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       Looking at CA results and imagining at the pain of my dear students who could not complete their course, I just want to expose my views on failures and want to emphasize that failure is common in everyones life, but, handling it makes all the difference.

       I have earlier written an article titled “Will your marks and ranks ensure success?” One of my dear fried Mr.K.C.Mehta has posted a comment to my article like:

“Rank gives good start. True knowledge helps career growth. Creativity and innovation makes room at the top. K.C.Mehta, CA”

       The comment made by my friend Mr.K.C.Mehta led me to think at the significance of clearing the exams or completing the course.

       As I have seen and in my opinion students who pursue professionals courses like CA and CS are of many kinds like:

a)  Who makes others to feel that they are studying a prestigious course?

b)  Who pursues the courses with an intention of getting the degree and getting a good placement thereafter which gives a secure life?

c)   Who pursues the courses with a very big ambition in mind like establishing their own firm like Price Waterhouse Coopers?

A failure in examination may not bother the ‘a’ category of students much though they talk too much at their failure and explaining to the society around as to why they could not complete their course.

The ‘b’ category of people really bothers at their failure in examination, but, they start working further to give a good attempt next time.

The ‘c’ category of people tends to react to the failure in a dangerous way and they need to control their temper. They leave attempting to complete the course with the failure at times. Because, for them, clearing the examination is only a step in their long journey as they will be having big dreams. Looking at the long journey they need to make and looking at the size of their target, the ‘c’ category students feel very bad at the failure in examination than anyone.

Academicians and this society need to think much about this ‘c’ category of students as they follow what our great Dr.A.P.J.Abdul Kalam says. 

Dr.A.P.J.Abdul Kalam says: “small aim is a crime”. 

Only the students with big dreams tend to be big in life and their chosen profession. But, they need to control their temper and understand the fact that failure is not final and we can find many failures in the life of successful personalities like Dr.A.P.J.Abdul Kalam. Dr.A.P.J.Abdul Kalam has not done anything overnight and it’s a constant effort till his goal is reached.

But, the students who aims high and wants to achieve big things in life and profession should learn as to how to handle the failures and go ahead in life. Because, the students with big dreams and aims tend to face many failures in life and in fact, without many failures and setbacks, you may not be big.

The students, who aim very high and do their level best to achieve what they wanted, should read the biographies of successful personalities and it really guides them.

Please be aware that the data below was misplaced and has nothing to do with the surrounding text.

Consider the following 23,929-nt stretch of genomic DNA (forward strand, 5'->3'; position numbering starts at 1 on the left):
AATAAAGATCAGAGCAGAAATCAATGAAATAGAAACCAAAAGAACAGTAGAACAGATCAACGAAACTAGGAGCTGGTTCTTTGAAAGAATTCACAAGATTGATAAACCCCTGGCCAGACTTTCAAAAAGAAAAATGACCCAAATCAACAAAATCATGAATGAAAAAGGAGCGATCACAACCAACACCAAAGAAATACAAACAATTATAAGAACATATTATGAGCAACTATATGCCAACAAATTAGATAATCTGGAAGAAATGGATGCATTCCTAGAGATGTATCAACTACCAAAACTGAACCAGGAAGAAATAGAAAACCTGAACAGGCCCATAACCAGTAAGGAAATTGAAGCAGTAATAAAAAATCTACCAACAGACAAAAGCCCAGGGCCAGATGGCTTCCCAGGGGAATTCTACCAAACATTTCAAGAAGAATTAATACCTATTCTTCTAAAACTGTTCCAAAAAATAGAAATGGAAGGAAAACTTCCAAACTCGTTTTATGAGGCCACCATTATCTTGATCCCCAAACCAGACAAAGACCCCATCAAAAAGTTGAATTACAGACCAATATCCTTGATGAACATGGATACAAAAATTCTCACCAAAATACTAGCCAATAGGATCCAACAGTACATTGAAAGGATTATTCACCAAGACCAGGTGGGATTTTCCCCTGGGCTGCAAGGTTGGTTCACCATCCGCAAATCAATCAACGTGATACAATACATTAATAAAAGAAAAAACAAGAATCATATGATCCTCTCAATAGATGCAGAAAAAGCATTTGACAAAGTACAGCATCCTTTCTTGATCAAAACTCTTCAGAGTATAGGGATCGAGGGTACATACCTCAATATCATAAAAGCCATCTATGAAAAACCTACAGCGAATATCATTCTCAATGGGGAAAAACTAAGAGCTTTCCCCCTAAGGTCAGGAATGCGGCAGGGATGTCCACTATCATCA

I believe that many of my friends who pursue CA and CS are with good standards and are knowledgeable and can better understand life. The students who pursue CA and CS can not be seen at par with other students at all. Because, immediate to completing their course, they will be discharging complicated responsibilities in the corporate world where stakes are so high.

All my friends should have read about Lee Iacocca of Chrysler Automobile Company. Lee was a vice-president of Ford Motor Company. Ford Motor Company was a second largest motor company in USA when Lee has served as a vice-president there. Lee Iacocca is a son of immigrants from Italy and with no background. When Lee was fired from Ford Motor Company at 54, he joined Chrysler when Chrysler was literally bankrupt.  Under the leadership of Lee Iacocca, Chrysler has recovered and became 3rd largest motor company in USA at that time. All the people with knowledge of corporate world should know about Lee Iacocca.  

Lee Iacocca has achieved so much in life on his own and without any background. Once, he has been considered as a candidate to content in US presidential elections too.

        Lee Iacocca has written an Autobiography, I request the ‘c’ category of students to read his autobiography and I have just extracted the prologue from his autobiographical book below:


       You are about to read the story of a man who’s had more than his share of successes. But along the way, there were some pretty bad times, too. In fact, when I look back on my thirty-eight years in the auto industry, the day I remember most vividly had nothing at all to do with new cars and promotions and profits.

       I began my life as the son of immigrants, and I worked my way up to he presidency of the Ford Motor Company. When I finally got there, I was on top of the world. But then fate said to me: “Wait. We are not finished with you. Now you are going to find out what it feels like to get kicked off Mt.Everest!”

       On July 13, 1978, I was fired. I had been president of Ford for eight years and a Ford employee for thirty-two. I had never worked anywhere else. And now, suddenly, I was out of a job. It was gut-wrenching.

       Officially, my term of employment was to end in three months. But under the terms of my “resignation”, at the end of that period I was to be given the use of an office until I found a new job.